Since the beginning of July, in fact, Price has made 10 starts and pitched eight innings five times. Six times, Price pitched seven innings or more . . . and that number would almost certainly have been increased had not rain shortened his previous start in Baltimore last week.

It's the time of year when pitchers need to grind through starts and chew up innings and Price is doing that better than anyone right now.

After six innings last night, he was at 96 pitches and it seemed certain that the seventh inning would be his last. But then Price threw an eight-pitch seventh and was sent back out for the eighth.

When a runner reached with one out, John Farrell came out to check on Price.

"He just asked me how I was,'' recounted Price. "I told him, 'I'm good -- I got this.' ''

And with some help from Andrew Benintendi in left field, he did.

The deeper the season gets, the deeper Price has been going in games.

"That's what I expect every fifth day,'' he said of his ability to get into the seventh or eighth. "That's what I've done for a long time now. That's what I expect to do now that I'm a Red Sox. It hasn't happened as much as I feel like I should have this year, but like I said a couple of weeks ago, good things are going to happen.

"Innings are big for sure.''

As his habit, Price attributed the ability to go deeper into games to improved "execution'' -- perhaps the word he uses more than any other when analyzing his starts, good or bad.

"Making pitches, that's the name of the game,'' said Price. "The games that I've gone deeper in, I've executed a lot better.''

Given the struggles of the Red Sox bullpen of late -- see: Monday's ninth inning, in which Matt Barnes allowed two runs to spoil the shutout bid -- every inning that a starter provides is an inning a reliever doesn't have to worry about.

Just when they need him most, David Price may finally be getting locked in.

Benintendi saves Sox' bacon with catch of the year

Benintendi saves Sox' bacon with catch of the year

ST. PETERSBURG, Fla. -- When the Red Sox were preparing to promote Andrew Benintendi from Double A Portland, president of baseball operations Dave Dombrowski expressed confidence that the rookie would be able to hold his own offensively in the big leagues.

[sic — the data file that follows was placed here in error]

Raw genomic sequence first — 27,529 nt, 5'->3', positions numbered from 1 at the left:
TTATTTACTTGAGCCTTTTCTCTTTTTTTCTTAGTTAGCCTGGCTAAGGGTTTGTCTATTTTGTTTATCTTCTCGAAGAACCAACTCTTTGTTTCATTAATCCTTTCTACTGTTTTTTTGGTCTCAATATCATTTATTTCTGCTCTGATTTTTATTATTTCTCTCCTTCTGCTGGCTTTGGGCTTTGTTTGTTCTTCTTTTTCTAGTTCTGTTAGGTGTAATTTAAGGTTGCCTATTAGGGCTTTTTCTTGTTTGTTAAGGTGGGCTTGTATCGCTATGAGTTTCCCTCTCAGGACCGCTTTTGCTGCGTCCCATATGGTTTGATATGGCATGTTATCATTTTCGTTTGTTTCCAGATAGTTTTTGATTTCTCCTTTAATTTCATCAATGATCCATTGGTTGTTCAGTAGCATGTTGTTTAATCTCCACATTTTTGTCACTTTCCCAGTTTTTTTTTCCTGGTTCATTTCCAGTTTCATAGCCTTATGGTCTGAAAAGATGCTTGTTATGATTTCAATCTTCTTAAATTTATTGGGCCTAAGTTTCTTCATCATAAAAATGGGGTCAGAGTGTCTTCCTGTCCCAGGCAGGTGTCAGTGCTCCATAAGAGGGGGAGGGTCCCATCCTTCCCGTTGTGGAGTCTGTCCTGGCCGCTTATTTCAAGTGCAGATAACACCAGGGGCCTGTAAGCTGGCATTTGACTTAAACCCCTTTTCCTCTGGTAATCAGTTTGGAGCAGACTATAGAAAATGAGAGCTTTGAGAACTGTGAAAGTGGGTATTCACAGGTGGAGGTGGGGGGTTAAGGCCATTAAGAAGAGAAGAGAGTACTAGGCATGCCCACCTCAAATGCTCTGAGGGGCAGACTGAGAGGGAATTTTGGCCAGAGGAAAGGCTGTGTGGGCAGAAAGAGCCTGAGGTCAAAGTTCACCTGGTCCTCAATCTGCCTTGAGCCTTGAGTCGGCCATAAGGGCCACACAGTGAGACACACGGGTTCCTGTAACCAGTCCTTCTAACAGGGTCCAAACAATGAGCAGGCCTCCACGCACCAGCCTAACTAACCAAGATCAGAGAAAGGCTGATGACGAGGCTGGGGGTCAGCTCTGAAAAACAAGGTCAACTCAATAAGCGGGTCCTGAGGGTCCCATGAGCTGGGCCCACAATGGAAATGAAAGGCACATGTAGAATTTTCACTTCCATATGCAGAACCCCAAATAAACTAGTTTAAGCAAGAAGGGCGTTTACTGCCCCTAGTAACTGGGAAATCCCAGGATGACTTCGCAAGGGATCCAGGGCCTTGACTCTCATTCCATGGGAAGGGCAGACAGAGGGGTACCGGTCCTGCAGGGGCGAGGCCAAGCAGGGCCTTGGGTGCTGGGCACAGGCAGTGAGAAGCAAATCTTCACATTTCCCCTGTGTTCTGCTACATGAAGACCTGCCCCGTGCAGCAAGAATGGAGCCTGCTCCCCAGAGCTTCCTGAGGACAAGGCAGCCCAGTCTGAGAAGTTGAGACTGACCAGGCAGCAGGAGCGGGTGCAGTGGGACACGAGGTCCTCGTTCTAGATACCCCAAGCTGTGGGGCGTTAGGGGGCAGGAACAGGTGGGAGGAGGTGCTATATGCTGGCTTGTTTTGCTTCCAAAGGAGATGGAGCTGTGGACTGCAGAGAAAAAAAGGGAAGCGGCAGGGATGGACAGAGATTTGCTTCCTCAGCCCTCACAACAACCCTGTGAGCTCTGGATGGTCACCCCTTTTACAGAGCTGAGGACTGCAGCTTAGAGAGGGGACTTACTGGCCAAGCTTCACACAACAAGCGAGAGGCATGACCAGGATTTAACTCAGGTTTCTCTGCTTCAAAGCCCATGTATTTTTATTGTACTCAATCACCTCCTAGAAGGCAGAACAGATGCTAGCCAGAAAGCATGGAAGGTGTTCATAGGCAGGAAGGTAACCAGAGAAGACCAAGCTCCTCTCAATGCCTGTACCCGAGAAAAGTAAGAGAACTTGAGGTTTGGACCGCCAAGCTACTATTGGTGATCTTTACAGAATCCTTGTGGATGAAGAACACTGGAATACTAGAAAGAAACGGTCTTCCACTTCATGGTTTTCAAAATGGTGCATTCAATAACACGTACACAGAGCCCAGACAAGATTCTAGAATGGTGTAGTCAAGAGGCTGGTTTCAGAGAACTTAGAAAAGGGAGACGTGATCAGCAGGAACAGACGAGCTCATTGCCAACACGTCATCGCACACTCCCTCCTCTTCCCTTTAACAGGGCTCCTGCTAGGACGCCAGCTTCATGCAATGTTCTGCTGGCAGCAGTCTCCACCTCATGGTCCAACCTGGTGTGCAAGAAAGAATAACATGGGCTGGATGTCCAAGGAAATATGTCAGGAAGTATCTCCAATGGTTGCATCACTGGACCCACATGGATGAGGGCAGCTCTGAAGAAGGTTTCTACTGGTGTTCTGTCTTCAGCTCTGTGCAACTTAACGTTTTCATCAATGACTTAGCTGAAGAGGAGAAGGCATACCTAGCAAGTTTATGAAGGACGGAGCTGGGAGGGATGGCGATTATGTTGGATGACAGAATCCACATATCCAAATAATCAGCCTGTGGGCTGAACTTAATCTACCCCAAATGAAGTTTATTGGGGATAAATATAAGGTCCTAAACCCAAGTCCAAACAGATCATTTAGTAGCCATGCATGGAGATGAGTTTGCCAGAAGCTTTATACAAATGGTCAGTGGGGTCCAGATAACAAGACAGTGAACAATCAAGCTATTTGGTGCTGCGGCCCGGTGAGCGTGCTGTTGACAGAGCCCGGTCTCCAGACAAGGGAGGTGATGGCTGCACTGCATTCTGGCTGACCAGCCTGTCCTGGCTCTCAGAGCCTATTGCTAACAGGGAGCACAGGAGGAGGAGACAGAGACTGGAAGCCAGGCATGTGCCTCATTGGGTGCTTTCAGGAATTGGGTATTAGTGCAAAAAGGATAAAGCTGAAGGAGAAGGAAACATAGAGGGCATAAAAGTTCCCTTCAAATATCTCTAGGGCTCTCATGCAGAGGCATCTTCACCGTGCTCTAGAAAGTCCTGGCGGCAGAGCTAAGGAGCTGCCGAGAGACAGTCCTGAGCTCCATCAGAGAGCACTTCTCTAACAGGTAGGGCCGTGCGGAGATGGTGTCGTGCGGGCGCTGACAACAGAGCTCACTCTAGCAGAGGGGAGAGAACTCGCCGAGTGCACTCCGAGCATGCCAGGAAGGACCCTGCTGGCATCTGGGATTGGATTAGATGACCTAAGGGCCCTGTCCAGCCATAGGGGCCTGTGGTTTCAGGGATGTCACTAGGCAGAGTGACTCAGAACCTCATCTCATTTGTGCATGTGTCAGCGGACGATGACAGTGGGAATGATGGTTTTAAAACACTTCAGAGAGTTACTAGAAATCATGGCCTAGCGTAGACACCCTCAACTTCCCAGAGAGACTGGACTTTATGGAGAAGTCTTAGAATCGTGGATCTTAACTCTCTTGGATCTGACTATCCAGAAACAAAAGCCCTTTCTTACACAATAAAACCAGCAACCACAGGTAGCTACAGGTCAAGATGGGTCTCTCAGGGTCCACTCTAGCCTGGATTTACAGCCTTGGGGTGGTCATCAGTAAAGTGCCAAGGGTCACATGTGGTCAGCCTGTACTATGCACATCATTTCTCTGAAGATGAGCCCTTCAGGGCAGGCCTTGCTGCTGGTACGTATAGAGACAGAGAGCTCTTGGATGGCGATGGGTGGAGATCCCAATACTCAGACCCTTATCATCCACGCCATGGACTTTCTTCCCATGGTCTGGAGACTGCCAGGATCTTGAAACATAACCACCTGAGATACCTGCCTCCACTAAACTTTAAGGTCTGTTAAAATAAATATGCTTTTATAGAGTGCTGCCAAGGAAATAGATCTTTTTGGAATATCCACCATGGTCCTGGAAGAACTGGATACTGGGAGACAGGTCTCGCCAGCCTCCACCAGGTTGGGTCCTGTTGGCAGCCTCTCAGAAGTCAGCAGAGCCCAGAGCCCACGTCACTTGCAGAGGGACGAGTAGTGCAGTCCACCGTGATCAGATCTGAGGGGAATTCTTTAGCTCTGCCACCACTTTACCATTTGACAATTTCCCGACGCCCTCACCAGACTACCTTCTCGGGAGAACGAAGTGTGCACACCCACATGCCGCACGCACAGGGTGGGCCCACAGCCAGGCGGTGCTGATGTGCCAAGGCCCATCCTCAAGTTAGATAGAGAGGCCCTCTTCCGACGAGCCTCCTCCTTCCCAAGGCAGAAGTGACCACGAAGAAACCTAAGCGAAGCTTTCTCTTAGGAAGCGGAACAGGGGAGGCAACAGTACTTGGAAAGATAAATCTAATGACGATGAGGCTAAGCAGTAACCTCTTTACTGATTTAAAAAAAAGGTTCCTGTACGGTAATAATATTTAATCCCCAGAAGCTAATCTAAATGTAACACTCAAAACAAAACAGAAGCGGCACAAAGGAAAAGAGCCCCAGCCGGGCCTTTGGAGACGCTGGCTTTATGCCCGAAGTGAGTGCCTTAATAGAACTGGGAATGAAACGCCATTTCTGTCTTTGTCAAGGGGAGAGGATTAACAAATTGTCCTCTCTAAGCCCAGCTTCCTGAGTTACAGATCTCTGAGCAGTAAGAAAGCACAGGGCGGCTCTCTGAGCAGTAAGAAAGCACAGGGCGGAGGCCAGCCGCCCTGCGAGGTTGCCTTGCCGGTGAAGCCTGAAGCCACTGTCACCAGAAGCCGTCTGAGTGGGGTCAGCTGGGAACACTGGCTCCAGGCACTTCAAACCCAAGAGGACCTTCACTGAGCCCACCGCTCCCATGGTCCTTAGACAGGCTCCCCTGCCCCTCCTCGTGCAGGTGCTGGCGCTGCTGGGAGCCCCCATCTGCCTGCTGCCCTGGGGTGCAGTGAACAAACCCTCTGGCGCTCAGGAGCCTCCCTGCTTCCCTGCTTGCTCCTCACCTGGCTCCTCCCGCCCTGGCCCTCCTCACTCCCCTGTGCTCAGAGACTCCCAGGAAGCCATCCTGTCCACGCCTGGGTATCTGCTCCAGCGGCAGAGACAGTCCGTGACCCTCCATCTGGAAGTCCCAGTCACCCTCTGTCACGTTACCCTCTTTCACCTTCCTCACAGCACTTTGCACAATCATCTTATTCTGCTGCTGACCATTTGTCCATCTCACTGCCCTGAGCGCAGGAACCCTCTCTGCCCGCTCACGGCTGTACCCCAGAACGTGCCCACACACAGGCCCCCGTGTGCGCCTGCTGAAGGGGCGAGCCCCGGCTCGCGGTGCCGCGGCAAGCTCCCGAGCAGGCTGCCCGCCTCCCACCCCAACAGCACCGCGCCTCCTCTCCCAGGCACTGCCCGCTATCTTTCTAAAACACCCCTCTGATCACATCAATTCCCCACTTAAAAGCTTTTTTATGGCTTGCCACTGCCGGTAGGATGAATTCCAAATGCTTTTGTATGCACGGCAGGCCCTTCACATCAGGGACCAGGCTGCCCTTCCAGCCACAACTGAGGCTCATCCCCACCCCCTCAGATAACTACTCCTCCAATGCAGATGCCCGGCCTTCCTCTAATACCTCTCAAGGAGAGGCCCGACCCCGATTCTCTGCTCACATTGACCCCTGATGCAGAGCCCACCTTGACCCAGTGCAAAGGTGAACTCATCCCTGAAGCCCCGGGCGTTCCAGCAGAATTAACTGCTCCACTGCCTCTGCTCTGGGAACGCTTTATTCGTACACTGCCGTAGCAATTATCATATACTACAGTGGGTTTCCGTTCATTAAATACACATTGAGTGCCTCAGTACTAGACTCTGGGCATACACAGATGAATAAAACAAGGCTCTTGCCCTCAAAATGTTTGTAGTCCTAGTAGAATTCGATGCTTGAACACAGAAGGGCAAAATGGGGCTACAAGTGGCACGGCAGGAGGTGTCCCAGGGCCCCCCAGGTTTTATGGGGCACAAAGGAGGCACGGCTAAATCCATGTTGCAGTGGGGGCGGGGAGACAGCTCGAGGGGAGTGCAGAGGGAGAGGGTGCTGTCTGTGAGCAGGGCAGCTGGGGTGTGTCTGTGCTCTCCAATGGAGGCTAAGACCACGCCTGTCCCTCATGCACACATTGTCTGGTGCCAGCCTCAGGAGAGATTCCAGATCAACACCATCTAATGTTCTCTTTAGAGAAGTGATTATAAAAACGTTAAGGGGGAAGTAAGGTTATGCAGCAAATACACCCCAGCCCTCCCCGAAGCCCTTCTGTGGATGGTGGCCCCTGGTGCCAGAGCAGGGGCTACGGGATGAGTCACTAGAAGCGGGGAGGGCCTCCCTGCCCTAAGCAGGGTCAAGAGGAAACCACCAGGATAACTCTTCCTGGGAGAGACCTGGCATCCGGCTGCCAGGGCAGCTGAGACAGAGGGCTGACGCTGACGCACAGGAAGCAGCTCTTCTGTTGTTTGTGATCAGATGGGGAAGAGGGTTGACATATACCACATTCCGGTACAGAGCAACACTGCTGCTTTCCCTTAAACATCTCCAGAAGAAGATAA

But, Dombrowski added, even if he struggled -- and he hasn't (.306/.353/.468) -- Benintendi could still contribute on the bases and in the outfield.

Monday was a case in point. Benintendi didn't collect a hit (though he did have a sacrifice fly to knock in the second run of the game), but he made a game-changing catch in the eighth inning to rob Steve Souza Jr. of what seemed destinated to be a two-run homer, paving the way for the Red Sox' 6-2 victory over the Rays.

Benintendi -- who had started the game in center field but was moved to left in the bottom of the eighth when Jackie Bradley Jr. replaced Chris Young -- sprinted sideways to the short wall just next to the foul pole, where it appeared Souza's drive would sneak over the fence. Without ever looking at the fence, he leaped, snared the ball just as it was leaving the field, then hit the wall with his waist and teetered periously close to tumbling off the field before righting himself and throwing the ball back to the infield.

Click here to see the play. According to Statcast, Benintendi covered 92 feet in getting over to make the catch.

"Pretty stunned," said Souza when asked his reaction. "That was an unbelievable play. He ran a long way, was at full speed and then to go over [the wall] and hold onto the ball . . . [that] was pretty impressive."

"Yeah, I think that's the best catch I've ever made," said Benintendi. "I've never really had an opportunity to take one back and I was fortunate enough I could."

Had Souza's ball cleared the fence, the Rays would have trailed 3-2 and that probably would have ended David Price's night, handing the game over to a less-than secure bullpen crew. Instead, Price got through the eighth unscored upon, and when the Sox tacked on three more runs in the ninth, the cushion was even larger.

"I spent seven years here," said Price, who began his career with Tampa Bay, "and I didn't see that catch too many times. It doesn't happen a whole lot. That was huge."

"That's a highlight-reel play at a pivotal time in the game," John Farrell said of the catch. "[Price] was outstanding. But in a three-run game, that late, take away a two-run homer, it's a huge difference in the ballgame."

That's an example of what Dombrowski was talking about: That Benintendi is a complete enough player to help the Sox win even when he isn't contributing at the plate.